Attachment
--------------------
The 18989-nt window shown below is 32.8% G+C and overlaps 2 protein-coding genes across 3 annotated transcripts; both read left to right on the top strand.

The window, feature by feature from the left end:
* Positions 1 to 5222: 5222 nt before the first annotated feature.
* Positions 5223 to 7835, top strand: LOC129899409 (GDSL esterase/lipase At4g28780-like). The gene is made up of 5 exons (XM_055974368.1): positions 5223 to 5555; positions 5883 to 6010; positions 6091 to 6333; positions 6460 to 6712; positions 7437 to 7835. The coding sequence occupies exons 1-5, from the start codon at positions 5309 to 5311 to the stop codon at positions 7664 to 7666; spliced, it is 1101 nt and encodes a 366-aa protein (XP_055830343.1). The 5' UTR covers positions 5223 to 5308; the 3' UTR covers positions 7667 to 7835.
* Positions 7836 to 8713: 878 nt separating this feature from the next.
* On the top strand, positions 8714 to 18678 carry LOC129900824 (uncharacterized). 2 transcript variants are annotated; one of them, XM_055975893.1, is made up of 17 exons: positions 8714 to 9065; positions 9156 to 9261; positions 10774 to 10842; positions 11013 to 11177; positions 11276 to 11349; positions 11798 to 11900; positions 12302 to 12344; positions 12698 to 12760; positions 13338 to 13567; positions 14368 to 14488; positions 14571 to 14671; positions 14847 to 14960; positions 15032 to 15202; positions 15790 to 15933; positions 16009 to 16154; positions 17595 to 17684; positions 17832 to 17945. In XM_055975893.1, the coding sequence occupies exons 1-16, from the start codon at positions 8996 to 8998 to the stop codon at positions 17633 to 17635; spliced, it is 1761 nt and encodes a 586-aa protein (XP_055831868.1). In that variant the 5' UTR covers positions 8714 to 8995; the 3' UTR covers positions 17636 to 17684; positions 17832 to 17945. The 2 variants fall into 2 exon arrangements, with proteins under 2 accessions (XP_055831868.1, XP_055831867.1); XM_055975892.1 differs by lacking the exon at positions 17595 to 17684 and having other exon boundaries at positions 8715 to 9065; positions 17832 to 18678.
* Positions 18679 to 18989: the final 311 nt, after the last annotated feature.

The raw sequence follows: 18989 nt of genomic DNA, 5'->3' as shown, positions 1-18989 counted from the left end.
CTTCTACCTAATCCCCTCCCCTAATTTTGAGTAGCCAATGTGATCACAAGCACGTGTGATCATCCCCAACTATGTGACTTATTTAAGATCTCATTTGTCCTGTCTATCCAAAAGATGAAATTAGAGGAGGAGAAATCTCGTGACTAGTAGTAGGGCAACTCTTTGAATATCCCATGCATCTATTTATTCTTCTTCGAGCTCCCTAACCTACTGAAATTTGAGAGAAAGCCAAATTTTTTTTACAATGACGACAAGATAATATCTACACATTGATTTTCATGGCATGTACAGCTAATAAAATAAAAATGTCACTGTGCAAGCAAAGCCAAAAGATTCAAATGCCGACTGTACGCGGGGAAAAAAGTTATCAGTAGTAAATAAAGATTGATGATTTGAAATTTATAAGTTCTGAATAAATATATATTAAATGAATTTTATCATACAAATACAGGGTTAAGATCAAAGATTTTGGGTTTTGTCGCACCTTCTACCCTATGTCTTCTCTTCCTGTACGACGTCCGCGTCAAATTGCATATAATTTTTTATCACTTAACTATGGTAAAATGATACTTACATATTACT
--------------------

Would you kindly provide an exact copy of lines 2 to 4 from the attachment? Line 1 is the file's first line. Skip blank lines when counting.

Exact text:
The window, feature by feature from the left end:
* Positions 1 to 5222: 5222 nt before the first annotated feature.
* Positions 5223 to 7835, top strand: LOC129899409 (GDSL esterase/lipase At4g28780-like). The gene is made up of 5 exons (XM_055974368.1): positions 5223 to 5555; positions 5883 to 6010; positions 6091 to 6333; positions 6460 to 6712; positions 7437 to 7835. The coding sequence occupies exons 1-5, from the start codon at positions 5309 to 5311 to the stop codon at positions 7664 to 7666; spliced, it is 1101 nt and encodes a 366-aa protein (XP_055830343.1). The 5' UTR covers positions 5223 to 5308; the 3' UTR covers positions 7667 to 7835.